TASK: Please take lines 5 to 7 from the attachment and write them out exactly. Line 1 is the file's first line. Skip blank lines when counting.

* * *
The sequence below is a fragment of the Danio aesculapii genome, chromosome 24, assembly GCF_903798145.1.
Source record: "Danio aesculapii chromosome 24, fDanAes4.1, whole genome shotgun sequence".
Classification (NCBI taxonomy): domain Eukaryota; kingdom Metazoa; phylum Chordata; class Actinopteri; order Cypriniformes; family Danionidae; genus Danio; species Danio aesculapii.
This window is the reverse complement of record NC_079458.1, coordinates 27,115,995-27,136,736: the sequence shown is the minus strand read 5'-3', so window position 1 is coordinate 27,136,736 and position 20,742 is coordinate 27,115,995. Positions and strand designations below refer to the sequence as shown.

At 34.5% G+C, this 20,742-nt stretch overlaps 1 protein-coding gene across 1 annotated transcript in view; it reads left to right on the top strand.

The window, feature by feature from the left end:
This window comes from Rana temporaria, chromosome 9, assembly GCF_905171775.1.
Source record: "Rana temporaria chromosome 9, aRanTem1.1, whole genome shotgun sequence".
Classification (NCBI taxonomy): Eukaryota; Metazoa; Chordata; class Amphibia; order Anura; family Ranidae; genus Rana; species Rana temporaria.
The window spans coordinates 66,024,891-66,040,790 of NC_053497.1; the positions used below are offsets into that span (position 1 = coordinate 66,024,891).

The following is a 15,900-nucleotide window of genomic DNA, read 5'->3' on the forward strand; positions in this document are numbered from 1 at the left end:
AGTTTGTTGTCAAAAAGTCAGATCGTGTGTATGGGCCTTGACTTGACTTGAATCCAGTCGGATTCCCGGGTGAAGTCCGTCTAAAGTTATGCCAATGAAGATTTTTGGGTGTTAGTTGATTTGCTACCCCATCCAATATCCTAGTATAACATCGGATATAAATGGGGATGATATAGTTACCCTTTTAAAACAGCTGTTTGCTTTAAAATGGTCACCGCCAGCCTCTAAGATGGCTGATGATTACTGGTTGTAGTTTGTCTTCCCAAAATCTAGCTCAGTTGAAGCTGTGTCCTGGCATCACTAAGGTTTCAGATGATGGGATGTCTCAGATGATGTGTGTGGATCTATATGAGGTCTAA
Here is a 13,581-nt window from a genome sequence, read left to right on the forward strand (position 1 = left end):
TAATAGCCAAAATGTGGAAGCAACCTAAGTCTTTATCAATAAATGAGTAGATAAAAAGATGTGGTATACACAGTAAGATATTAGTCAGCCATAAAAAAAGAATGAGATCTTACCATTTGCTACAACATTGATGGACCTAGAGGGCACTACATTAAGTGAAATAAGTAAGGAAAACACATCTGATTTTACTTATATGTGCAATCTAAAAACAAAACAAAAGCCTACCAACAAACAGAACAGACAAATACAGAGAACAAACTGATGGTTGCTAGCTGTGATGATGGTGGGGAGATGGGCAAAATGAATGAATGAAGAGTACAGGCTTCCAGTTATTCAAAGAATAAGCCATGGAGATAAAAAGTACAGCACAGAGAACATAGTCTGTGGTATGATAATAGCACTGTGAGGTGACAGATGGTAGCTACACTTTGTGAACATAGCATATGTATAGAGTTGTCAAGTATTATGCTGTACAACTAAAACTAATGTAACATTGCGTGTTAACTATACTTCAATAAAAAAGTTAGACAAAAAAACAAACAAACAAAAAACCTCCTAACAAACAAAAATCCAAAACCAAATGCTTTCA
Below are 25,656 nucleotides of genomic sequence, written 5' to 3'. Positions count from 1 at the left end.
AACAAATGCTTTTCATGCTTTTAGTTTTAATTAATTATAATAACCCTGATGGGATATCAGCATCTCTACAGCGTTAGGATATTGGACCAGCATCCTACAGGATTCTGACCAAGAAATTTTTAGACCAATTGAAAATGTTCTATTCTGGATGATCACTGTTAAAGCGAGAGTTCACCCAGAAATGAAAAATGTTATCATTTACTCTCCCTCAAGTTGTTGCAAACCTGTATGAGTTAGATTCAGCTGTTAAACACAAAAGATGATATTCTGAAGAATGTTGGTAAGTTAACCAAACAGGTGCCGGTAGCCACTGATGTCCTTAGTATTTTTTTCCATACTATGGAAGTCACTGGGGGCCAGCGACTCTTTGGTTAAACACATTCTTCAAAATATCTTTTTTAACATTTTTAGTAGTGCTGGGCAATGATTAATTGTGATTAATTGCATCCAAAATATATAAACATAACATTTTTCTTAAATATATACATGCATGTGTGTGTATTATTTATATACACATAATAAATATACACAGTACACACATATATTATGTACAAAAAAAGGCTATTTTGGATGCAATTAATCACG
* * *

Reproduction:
At 34.5% G+C, this 20,742-nt stretch overlaps 1 protein-coding gene across 1 annotated transcript in view; it reads left to right on the top strand.

The window, feature by feature from the left end:
This window comes from Rana temporaria, chromosome 9, assembly GCF_905171775.1.